LEALMAN — Property owners here will not see their tax rates go up to pay for fire service in the coming year but it's unclear where the fire department will get the money to pay for increased costs.
Members of the Lealman Fire Commission unanimously agreed Monday to hold the tax rate for 2010-11 steady at $4.48 per $1,000 of assessed, taxable property value. That means, for a $150,000 home with a $50,000 homestead exemption, fire taxes for the coming fiscal year would be $448, exactly what they are this year.
But Monday's decision is not the board's final say on property taxes. The vote was merely to establish an upper limit on the tax rate for the coming year. The board could leave it there or decrease it by the time the final vote is cast in late September.
Pinellas Park has also set its upper limit on the property tax rate for the coming fiscal year. That will be about $5.11 per $1,000 of assessed, taxable property value, which is about 11.6 percent higher than the current rate of $4.58 per $1,000 of assessed, taxable property value. For a $150,000 home with a $50,000 homestead exemption, the property taxes would be $511, which is about $53 more than the current year.
Pinellas Park council members could reduce that number before a final vote on the $50 million operating budget in September.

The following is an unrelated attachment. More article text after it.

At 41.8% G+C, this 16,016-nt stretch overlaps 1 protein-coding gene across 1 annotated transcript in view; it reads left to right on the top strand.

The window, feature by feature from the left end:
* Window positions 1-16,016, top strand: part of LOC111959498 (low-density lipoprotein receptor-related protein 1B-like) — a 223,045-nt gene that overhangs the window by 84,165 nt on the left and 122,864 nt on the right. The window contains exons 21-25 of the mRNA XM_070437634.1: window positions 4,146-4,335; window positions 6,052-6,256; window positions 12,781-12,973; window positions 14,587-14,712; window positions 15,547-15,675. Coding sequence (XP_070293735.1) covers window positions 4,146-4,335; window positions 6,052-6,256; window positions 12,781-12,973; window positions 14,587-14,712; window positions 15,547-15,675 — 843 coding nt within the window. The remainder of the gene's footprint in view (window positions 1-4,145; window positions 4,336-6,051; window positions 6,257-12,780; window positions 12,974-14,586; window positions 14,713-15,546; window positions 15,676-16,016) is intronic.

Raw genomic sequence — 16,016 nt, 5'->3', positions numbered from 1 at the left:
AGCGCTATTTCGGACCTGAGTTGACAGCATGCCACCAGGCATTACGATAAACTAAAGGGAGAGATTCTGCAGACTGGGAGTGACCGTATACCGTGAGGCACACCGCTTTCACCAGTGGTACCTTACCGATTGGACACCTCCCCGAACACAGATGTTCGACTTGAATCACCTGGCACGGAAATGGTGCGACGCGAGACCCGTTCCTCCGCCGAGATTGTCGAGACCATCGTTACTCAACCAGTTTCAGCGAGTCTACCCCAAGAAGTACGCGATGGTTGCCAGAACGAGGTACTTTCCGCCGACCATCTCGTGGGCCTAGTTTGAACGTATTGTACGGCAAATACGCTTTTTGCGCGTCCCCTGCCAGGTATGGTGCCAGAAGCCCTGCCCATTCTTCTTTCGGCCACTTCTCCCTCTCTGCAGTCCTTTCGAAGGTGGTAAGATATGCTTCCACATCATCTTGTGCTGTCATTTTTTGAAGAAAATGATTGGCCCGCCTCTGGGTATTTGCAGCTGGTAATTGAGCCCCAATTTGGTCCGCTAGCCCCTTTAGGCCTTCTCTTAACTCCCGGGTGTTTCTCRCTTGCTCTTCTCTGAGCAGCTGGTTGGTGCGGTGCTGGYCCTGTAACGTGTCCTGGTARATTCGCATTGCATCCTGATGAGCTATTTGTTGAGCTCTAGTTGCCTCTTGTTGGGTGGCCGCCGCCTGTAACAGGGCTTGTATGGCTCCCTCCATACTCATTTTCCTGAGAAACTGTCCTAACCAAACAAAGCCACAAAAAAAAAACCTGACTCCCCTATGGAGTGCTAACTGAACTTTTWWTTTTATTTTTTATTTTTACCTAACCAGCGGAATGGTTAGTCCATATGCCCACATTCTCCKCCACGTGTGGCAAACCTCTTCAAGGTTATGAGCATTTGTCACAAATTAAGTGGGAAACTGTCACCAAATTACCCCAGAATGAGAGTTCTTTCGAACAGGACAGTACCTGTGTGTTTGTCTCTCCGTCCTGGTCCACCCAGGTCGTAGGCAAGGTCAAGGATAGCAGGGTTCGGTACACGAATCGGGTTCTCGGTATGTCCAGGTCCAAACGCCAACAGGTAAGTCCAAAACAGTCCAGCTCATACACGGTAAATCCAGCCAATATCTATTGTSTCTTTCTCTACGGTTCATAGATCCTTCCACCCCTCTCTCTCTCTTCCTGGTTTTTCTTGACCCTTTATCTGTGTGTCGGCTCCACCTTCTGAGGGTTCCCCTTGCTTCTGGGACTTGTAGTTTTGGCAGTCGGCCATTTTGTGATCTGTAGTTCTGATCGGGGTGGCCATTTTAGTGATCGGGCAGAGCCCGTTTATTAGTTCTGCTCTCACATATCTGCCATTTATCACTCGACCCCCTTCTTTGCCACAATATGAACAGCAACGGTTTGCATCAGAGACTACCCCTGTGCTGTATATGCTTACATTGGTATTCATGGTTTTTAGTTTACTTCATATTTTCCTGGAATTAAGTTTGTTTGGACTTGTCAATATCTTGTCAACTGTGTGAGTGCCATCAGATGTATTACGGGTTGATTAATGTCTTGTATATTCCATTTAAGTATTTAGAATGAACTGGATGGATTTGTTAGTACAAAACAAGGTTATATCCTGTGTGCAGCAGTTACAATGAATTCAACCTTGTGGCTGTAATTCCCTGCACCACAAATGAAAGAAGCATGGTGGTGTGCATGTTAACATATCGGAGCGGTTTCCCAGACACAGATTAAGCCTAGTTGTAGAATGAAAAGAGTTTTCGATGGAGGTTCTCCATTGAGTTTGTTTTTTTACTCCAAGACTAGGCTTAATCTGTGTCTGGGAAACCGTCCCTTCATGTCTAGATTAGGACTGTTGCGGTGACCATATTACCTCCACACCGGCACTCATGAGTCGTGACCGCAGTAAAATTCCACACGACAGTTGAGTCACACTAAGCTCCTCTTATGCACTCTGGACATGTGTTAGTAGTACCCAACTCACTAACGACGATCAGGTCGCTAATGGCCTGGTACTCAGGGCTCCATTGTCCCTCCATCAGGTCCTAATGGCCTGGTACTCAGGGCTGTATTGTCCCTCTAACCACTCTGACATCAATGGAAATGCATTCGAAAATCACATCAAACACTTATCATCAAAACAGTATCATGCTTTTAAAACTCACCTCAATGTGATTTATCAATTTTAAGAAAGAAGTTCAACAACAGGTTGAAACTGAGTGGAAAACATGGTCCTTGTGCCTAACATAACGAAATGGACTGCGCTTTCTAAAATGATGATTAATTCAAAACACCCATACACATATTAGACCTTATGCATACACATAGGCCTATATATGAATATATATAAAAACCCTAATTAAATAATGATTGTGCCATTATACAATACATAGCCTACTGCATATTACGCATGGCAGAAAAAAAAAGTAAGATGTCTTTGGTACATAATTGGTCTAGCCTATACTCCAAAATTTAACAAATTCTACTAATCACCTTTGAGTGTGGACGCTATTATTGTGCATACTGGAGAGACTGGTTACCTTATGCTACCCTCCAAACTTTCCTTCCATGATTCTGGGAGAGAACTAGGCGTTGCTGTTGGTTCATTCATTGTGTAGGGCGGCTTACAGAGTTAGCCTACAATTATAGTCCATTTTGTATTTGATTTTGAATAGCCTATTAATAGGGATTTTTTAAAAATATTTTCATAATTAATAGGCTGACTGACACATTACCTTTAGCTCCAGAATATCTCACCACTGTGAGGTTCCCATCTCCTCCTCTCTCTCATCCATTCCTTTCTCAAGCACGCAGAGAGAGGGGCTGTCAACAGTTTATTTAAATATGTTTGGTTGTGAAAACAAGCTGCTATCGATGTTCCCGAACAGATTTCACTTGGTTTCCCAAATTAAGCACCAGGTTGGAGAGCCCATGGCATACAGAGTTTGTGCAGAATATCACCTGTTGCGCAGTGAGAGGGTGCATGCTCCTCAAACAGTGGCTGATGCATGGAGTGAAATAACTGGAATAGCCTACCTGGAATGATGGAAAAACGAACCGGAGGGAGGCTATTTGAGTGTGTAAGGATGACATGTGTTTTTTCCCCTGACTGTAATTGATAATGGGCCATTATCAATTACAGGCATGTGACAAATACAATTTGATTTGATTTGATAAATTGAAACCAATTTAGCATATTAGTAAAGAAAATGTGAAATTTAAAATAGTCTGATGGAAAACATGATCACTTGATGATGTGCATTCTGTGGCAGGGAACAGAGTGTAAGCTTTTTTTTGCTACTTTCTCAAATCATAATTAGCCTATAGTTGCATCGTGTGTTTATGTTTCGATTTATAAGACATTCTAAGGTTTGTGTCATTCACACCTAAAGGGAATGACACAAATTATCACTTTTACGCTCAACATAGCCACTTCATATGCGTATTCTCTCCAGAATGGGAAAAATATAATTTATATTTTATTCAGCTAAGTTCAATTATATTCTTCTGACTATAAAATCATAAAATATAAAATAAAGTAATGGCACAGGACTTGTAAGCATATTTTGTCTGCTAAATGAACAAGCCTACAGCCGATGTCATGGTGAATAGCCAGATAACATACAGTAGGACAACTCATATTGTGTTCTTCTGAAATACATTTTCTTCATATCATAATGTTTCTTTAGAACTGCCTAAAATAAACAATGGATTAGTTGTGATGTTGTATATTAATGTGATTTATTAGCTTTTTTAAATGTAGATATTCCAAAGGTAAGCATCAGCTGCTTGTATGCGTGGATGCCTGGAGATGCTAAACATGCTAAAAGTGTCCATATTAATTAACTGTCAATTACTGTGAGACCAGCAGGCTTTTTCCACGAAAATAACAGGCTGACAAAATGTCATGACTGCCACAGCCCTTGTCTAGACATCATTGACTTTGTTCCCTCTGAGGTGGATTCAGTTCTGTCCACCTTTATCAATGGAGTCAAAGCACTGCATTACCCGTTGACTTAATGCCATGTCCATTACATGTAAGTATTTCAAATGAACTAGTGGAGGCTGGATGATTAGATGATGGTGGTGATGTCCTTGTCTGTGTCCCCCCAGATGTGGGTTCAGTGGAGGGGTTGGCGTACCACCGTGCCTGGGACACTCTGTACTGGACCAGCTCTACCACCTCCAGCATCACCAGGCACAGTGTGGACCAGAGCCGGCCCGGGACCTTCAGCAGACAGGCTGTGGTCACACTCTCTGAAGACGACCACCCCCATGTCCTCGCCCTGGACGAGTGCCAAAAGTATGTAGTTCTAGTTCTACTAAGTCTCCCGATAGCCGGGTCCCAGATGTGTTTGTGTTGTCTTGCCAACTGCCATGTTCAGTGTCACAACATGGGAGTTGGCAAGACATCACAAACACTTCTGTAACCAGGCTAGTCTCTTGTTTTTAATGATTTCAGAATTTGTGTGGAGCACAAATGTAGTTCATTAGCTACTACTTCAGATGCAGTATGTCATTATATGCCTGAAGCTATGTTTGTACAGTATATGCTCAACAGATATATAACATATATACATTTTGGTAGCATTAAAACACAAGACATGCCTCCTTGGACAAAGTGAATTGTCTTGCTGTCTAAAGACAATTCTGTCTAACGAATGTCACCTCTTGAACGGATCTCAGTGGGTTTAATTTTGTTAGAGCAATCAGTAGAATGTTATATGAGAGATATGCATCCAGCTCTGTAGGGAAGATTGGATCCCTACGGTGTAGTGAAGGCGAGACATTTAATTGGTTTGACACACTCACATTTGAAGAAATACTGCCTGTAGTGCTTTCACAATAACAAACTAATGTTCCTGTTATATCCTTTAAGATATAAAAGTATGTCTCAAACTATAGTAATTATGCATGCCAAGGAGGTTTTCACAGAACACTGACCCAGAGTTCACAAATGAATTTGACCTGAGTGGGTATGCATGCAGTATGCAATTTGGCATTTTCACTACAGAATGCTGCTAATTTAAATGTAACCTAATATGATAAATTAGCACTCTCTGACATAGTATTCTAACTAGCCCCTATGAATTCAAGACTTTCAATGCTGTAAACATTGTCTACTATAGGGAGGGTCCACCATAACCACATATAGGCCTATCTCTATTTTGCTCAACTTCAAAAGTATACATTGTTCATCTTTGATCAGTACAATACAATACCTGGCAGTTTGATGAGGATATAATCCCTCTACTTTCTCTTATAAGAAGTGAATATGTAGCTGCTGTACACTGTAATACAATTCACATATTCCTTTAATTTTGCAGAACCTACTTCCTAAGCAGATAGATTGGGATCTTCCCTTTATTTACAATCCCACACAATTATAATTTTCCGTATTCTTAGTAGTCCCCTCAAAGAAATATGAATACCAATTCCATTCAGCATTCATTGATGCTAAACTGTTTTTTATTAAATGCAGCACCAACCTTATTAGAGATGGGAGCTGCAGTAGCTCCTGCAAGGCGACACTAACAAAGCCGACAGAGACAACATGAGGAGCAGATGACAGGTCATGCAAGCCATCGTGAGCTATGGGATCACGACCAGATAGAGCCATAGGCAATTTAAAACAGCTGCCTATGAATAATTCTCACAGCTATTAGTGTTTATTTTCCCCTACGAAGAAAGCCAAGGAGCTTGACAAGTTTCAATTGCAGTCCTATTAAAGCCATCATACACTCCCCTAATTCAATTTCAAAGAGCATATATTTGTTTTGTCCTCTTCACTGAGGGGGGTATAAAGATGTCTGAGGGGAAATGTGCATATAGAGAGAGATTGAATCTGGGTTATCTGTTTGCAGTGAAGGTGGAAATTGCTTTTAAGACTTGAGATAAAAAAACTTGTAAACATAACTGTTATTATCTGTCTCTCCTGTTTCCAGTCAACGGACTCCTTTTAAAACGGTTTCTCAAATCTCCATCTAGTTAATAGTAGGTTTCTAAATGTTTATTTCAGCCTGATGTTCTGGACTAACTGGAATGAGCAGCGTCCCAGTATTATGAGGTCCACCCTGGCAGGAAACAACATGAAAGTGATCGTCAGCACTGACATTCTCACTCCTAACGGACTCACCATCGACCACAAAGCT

Kenneth City was still working Tuesday to determine what cap to put on its tax rate for the coming fiscal year.
The Lealman fire board's decision to hold the tax rate down comes at a time when the district is facing a 13.4 percent decrease in property values, mandatory 3 percent raises under the department's union contract and increased pension contributions.
Just two weeks ago, fire Chief Rick Graham said he was concerned the tax rate might have to jump a dramatic 22.7 percent to make up a possible shortfall.
It's not clear how much has changed since then, but Graham said talks have started with the union about possible adjustments to salaries and/or benefits that could help hold down costs. Other cost savers could include cuts to administrative perks, dipping into savings and even layoffs if necessary.